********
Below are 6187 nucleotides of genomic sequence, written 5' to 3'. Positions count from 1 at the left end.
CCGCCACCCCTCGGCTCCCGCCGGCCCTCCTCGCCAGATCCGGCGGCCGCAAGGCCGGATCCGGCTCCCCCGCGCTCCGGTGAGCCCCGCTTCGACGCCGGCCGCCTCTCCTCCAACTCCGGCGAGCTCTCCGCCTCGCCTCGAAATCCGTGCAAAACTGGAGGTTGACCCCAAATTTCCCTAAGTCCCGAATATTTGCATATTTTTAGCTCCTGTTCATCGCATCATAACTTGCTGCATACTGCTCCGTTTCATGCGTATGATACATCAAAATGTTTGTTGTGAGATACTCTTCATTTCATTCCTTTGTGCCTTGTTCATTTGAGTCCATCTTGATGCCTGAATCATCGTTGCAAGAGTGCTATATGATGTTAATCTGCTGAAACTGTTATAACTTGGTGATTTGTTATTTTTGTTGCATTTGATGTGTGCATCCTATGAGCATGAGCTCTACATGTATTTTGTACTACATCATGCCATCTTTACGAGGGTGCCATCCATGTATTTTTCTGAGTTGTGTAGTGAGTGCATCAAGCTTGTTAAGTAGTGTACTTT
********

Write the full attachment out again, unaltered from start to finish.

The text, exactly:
Below are 6187 nucleotides of genomic sequence, written 5' to 3'. Positions count from 1 at the left end.
CCGCCACCCCTCGGCTCCCGCCGGCCCTCCTCGCCAGATCCGGCGGCCGCAAGGCCGGATCCGGCTCCCCCGCGCTCCGGTGAGCCCCGCTTCGACGCCGGCCGCCTCTCCTCCAACTCCGGCGAGCTCTCCGCCTCGCCTCGAAATCCGTGCAAAACTGGAGGTTGACCCCAAATTTCCCTAAGTCCCGAATATTTGCATATTTTTAGCTCCTGTTCATCGCATCATAACTTGCTGCATACTGCTCCGTTTCATGCGTATGATACATCAAAATGTTTGTTGTGAGATACTCTTCATTTCATTCCTTTGTGCCTTGTTCATTTGAGTCCATCTTGATGCCTGAATCATCGTTGCAAGAGTGCTATATGATGTTAATCTGCTGAAACTGTTATAACTTGGTGATTTGTTATTTTTGTTGCATTTGATGTGTGCATCCTATGAGCATGAGCTCTACATGTATTTTGTACTACATCATGCCATCTTTACGAGGGTGCCATCCATGTATTTTTCTGAGTTGTGTAGTGAGTGCATCAAGCTTGTTAAGTAGTGTACTTT